I like to think we have a brilliant community who frequents this site so if you have a thought on this, let me know what you think!
Our internal blog recently asked employees for the best career advice they would offer to others. Below is my response which I wanted to share. My hope is you will in turn offer your best advice.
Set a plan for what you are looking to do with your career. Many people don’t have a plan for where they are looking to go and their career path often demonstrates that. Have short, medium, and long term goals. Make sure and consider family choices/decisions as those need to be factored into career planning as well. Once you have your plan be ready for the opportunity when it comes because when someone answers the door you’ve been knocking on, be ready to articulate/show you have what it takes! Also, you have to knock on some doors many times for the opportunity to present itself. Don’t give up.
Don’t let anyone tell you can’t be successful at something. There are going to be times in your career when you may not succeed. When you don’t succeed some may stop believing in you, but never stop believing in yourself.
We don’t know each other, but I love my car. My 2006 Civic has been great to me, and I suppose I’ve been pretty good to it too. I’ve changed the breaks, oil, transmission fluid, steering fluid, a couple of sets of tires, and that is about it. Our car has given me 100,000 glorious miles together. On our way down to San Diego last week, we hit the milestone. I’ve had a few cars before my Honda Civic, but each of them was plagued with problems and were complete money pits. I’ve gone through some rough financial times over the last few years, so having a dependable car has been awesome. Here’s to the next 100,000 miles and learning from my mistakes!
FAILURE: THE SECRET TO SUCCESS -- Honda - The Power of Dreams (series of short documentaries)
When was the last time you had fun at work? For many of us it has been a while and fun at work is usually something you do during lunch or around a watercooler. Employees may view work as dull, boring, unimaginative, and very often we see employees who are completely disengaged. Do a search for “employee engagement facts” and see what results you find. If you think employees are actively engaged, you may be surprised to learn that many employees are not only disengaged, but actively disengaged.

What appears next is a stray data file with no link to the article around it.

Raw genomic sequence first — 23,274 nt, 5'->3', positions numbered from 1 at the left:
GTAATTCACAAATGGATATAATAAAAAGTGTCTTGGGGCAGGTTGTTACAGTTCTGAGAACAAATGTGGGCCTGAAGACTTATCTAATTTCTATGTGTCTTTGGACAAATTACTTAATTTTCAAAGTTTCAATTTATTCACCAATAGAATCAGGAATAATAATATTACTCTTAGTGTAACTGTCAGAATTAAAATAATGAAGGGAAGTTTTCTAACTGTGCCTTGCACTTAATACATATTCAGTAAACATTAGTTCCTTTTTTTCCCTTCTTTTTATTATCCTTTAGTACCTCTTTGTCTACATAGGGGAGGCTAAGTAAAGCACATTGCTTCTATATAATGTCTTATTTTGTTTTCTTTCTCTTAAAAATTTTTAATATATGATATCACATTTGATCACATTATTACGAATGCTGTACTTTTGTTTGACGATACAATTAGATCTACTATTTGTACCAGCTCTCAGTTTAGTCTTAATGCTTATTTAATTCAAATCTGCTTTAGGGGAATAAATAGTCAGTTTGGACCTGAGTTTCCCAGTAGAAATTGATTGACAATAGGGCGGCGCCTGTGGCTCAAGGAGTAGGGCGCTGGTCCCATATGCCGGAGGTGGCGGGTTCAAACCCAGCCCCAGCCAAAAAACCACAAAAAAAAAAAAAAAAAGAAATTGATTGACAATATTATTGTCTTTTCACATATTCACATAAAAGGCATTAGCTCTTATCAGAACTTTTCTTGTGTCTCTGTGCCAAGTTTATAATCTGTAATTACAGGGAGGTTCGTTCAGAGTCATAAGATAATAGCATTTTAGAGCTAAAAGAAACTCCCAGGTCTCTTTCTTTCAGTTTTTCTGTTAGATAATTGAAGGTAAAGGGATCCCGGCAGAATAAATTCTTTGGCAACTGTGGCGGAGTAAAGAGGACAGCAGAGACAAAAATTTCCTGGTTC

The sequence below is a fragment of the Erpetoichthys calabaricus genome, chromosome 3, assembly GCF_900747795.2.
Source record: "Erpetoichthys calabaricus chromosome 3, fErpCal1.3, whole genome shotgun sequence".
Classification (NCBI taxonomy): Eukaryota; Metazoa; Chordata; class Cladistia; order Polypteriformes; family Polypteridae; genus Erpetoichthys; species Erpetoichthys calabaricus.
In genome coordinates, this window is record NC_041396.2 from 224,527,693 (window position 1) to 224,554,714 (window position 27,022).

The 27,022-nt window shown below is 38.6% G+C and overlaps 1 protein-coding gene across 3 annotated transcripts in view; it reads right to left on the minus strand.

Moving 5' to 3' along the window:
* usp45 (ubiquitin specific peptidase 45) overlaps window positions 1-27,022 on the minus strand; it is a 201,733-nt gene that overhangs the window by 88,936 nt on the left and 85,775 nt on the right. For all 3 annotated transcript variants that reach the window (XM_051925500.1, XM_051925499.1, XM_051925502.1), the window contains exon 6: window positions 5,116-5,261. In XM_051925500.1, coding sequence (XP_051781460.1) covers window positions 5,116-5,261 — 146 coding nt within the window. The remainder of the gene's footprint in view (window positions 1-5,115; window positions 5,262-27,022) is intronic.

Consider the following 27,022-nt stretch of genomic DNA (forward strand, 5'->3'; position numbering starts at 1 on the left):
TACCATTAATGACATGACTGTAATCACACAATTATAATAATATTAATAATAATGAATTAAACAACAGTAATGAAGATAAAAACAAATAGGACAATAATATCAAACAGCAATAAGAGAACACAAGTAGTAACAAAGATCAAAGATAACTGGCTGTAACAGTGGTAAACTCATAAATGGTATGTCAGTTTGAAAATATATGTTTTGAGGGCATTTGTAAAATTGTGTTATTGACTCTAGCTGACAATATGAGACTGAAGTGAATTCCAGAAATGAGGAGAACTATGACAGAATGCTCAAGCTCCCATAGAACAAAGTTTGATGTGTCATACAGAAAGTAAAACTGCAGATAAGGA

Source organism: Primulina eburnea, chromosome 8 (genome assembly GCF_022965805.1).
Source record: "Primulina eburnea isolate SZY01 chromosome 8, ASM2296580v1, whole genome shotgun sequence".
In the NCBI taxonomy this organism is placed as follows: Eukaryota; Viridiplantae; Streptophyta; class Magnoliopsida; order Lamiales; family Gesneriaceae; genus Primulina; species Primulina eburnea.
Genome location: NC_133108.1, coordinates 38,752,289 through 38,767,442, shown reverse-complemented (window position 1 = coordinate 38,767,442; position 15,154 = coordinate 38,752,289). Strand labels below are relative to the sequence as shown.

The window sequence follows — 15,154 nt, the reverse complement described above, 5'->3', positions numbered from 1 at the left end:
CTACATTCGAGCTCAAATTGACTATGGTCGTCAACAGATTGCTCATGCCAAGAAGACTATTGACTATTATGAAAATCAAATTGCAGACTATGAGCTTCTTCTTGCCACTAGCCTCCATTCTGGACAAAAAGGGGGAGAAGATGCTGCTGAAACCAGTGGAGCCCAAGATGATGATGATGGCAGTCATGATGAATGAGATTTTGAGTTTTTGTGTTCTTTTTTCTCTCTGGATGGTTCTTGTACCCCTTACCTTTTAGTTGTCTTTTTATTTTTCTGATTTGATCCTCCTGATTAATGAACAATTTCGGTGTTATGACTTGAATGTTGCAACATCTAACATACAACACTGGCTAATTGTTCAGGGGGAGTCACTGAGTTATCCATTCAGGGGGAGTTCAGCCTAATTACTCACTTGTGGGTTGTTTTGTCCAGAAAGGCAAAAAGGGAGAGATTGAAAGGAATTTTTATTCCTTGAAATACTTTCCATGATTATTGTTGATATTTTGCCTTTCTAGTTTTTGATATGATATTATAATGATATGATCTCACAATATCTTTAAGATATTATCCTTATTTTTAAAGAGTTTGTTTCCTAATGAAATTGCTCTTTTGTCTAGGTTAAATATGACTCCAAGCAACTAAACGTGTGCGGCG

In the movie Office Space, Peter Gibbons hates his job so much he seeks a hypnotist’s help. The hypnotist puts Peter into a state of ecstasy which transforms everything around him. Few employees get to achieve the level of ecstasy that Peter does in the movie. People have bills to pay, mouths to feed and bosses to listen to. That doesn’t mean work can’t be fun, and hopefully at the end of this post you will have some ideas for making work at your company fun.
In the clip below, let’s look at what a typical day is for an employee at Initech and how Peter’s new state of ecstasy hilariously shows how many employees feel on a daily basis.
The good news is it doesn’t have to be that way, you can have fun with your coworkers and in return get more work done. At least that is the hope with a new term called gamification, which wikipedia defines as “the use of game design techniques and mechanics to enhance non-games.
Typically, gamification applies to non-game applications and processes (also known as “funware“), in order to encourage people to adopt them, or to influence how they are used. Gamification works by making technology more engaging, by encouraging users to engage in desired behaviors, by showing a path to mastery and autonomy, and by taking advantage of humans’ psychological predisposition to engage in gaming. The technique can encourage people to perform chores that they ordinarily consider boring, such as completing surveys, shopping, filling out tax forms, or reading web sites. Available data from gamified websites, applications, and processes indicate potential improvements in areas like user engagement, ROI, data quality, timeliness, or learning.”